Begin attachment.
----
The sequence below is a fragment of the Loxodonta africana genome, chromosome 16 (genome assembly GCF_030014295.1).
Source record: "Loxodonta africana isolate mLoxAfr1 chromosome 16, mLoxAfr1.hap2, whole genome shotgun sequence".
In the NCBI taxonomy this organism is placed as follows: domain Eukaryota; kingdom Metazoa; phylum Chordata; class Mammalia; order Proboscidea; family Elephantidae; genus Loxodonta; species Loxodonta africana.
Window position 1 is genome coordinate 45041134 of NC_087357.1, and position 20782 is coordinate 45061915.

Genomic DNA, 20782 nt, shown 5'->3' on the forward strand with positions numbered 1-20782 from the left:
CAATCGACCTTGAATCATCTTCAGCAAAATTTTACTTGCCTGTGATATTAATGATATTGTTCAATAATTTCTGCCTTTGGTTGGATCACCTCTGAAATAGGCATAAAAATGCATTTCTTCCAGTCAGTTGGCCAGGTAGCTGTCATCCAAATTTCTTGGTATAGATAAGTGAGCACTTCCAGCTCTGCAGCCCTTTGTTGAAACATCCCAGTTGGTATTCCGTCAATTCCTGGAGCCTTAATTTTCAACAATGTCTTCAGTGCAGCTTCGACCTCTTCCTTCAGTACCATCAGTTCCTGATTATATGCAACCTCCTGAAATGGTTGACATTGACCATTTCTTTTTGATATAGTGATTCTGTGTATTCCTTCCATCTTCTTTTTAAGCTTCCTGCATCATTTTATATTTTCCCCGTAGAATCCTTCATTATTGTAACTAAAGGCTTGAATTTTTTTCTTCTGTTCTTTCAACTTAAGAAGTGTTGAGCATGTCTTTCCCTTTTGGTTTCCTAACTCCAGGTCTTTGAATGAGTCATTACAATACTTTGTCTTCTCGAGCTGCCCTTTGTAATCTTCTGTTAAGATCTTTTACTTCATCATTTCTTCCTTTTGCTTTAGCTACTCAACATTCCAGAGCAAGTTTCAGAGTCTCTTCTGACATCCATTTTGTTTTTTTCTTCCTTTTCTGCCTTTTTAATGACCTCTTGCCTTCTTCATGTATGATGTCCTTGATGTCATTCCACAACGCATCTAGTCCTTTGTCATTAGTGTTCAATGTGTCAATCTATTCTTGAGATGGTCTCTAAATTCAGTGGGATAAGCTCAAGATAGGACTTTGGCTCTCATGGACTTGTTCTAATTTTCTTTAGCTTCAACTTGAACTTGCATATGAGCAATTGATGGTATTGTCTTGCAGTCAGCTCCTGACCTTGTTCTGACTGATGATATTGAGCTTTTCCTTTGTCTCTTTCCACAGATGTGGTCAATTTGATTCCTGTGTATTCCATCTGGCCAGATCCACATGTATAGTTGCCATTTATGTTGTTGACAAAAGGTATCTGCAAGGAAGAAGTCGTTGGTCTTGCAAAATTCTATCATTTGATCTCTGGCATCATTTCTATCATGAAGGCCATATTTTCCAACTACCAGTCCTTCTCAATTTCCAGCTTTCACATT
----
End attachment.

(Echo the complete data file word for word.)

The sequence below is a fragment of the Loxodonta africana genome, chromosome 16 (genome assembly GCF_030014295.1).
Source record: "Loxodonta africana isolate mLoxAfr1 chromosome 16, mLoxAfr1.hap2, whole genome shotgun sequence".
In the NCBI taxonomy this organism is placed as follows: domain Eukaryota; kingdom Metazoa; phylum Chordata; class Mammalia; order Proboscidea; family Elephantidae; genus Loxodonta; species Loxodonta africana.
Window position 1 is genome coordinate 45041134 of NC_087357.1, and position 20782 is coordinate 45061915.

Genomic DNA, 20782 nt, shown 5'->3' on the forward strand with positions numbered 1-20782 from the left:
CAATCGACCTTGAATCATCTTCAGCAAAATTTTACTTGCCTGTGATATTAATGATATTGTTCAATAATTTCTGCCTTTGGTTGGATCACCTCTGAAATAGGCATAAAAATGCATTTCTTCCAGTCAGTTGGCCAGGTAGCTGTCATCCAAATTTCTTGGTATAGATAAGTGAGCACTTCCAGCTCTGCAGCCCTTTGTTGAAACATCCCAGTTGGTATTCCGTCAATTCCTGGAGCCTTAATTTTCAACAATGTCTTCAGTGCAGCTTCGACCTCTTCCTTCAGTACCATCAGTTCCTGATTATATGCAACCTCCTGAAATGGTTGACATTGACCATTTCTTTTTGATATAGTGATTCTGTGTATTCCTTCCATCTTCTTTTTAAGCTTCCTGCATCATTTTATATTTTCCCCGTAGAATCCTTCATTATTGTAACTAAAGGCTTGAATTTTTTTCTTCTGTTCTTTCAACTTAAGAAGTGTTGAGCATGTCTTTCCCTTTTGGTTTCCTAACTCCAGGTCTTTGAATGAGTCATTACAATACTTTGTCTTCTCGAGCTGCCCTTTGTAATCTTCTGTTAAGATCTTTTACTTCATCATTTCTTCCTTTTGCTTTAGCTACTCAACATTCCAGAGCAAGTTTCAGAGTCTCTTCTGACATCCATTTTGTTTTTTTCTTCCTTTTCTGCCTTTTTAATGACCTCTTGCCTTCTTCATGTATGATGTCCTTGATGTCATTCCACAACGCATCTAGTCCTTTGTCATTAGTGTTCAATGTGTCAATCTATTCTTGAGATGGTCTCTAAATTCAGTGGGATAAGCTCAAGATAGGACTTTGGCTCTCATGGACTTGTTCTAATTTTCTTTAGCTTCAACTTGAACTTGCATATGAGCAATTGATGGTATTGTCTTGCAGTCAGCTCCTGACCTTGTTCTGACTGATGATATTGAGCTTTTCCTTTGTCTCTTTCCACAGATGTGGTCAATTTGATTCCTGTGTATTCCATCTGGCCAGATCCACATGTATAGTTGCCATTTATGTTGTTGACAAAAGGTATCTGCAAGGAAGAAGTCGTTGGTCTTGCAAAATTCTATCATTTGATCTCTGGCATCATTTCTATCATGAAGGCCATATTTTCCAACTACCAGTCCTTCTCAATTTCCAGCTTTCACATT